CHINA’S NUKE BUILDUP QUESTIONED
As Chinese President Xi Jinping meets with President Trump in Florida this week, the commander of the Strategic Command is warning that China’s nuclear buildup is raising questions about Beijing’s declared policy of not being the first to use nuclear weapons in a conflict.
“Although China still professes a ‘No First-Use’ doctrine, it is re-engineering its long-range ballistic missiles to carry multiple nuclear warheads,” Air Force Gen. John E. Hyten said in prepared Senate testimony made public Tuesday.
China also is continuing to develop and test its hypersonic-glide vehicle capability, a weapon that has undermined U.S. nuclear deterrence strategy.
Gen. Hyten indirectly criticized the Obama administration policy of reducing U.S. military reliance on nuclear weapons, noting the policy spurred both China and Russia to increase reliance on nuclear weapons and to aggressively modernize and expand their arsenals.
“Our adversaries have taken the exact opposite view of our de-emphasis and have emphasized those nuclear capabilities once again,” he said.
A major worry is China’s development of ultra-high-speed hypersonic maneuvering strike vehicles. The weapons are launched atop ballistic missiles and then accelerate to speeds of more than 7,000 miles per hour. The high speeds make them difficult to detect and stop since they can outfly most anti-missile interceptors.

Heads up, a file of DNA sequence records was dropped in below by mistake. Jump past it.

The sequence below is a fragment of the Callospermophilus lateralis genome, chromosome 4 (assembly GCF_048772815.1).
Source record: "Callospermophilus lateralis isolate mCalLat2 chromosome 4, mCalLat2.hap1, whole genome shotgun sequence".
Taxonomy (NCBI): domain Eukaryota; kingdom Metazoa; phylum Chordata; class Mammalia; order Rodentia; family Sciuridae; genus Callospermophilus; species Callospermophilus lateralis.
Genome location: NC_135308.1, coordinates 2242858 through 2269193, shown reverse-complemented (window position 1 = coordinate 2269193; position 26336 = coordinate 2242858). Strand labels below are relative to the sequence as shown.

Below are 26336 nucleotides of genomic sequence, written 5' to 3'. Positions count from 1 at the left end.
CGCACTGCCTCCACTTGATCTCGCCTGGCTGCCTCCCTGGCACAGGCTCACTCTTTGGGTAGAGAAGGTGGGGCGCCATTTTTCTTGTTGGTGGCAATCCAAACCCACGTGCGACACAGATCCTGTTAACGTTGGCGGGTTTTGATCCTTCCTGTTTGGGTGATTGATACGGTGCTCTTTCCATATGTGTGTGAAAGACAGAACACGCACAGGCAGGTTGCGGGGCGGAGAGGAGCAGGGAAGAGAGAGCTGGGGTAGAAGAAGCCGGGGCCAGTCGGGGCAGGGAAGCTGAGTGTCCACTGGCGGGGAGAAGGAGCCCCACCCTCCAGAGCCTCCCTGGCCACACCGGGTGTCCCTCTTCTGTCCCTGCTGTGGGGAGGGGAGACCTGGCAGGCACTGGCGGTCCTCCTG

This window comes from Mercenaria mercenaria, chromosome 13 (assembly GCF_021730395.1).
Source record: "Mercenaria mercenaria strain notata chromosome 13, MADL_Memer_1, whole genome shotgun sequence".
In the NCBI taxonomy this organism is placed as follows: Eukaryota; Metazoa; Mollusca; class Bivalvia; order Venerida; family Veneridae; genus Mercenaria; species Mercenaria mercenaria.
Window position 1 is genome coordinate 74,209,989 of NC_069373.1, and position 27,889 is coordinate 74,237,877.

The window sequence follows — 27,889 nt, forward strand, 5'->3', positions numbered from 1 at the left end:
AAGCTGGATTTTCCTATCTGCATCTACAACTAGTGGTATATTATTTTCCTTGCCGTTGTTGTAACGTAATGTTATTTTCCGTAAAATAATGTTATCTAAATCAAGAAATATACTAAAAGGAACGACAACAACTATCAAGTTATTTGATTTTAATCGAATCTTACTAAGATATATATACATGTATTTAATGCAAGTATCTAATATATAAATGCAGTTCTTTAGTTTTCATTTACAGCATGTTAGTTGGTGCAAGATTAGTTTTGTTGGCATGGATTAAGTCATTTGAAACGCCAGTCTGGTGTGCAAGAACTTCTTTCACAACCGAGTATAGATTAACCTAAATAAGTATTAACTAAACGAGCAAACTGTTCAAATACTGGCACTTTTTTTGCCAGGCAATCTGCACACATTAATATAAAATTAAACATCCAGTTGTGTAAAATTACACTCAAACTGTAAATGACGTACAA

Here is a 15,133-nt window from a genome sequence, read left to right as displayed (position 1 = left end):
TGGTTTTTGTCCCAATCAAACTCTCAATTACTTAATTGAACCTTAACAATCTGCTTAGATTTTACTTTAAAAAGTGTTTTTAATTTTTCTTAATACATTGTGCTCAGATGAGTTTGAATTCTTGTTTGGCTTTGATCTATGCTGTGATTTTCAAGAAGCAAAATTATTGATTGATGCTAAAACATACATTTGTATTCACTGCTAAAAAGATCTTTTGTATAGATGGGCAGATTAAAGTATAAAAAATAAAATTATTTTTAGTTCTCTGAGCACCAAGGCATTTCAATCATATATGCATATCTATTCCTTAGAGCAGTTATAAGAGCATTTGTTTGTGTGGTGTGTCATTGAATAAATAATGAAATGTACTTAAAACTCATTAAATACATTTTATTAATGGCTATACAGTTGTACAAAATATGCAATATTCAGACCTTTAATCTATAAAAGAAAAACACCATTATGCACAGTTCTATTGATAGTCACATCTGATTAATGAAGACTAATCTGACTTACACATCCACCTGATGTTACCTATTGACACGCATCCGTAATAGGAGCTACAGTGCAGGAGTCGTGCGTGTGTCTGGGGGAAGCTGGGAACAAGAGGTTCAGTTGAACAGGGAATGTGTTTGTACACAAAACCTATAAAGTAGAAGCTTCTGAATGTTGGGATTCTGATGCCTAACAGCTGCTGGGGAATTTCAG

Hypersonic missiles are “very significant in terms of our ability to see them and provide warning,” he said. “We need to figure out how to do [that] with those.”
The general sounded the alarm about the aging U.S. nuclear arsenal and delivery systems that need to be upgraded to maintain deterrence against the new and growing Russian and Chinese nuclear missiles, submarines and bombers.
“I’m asking for help on modernizing our entire forces and making sure we have the force structure that is needed to make sure we can deter, not only today, but into the future,” he said.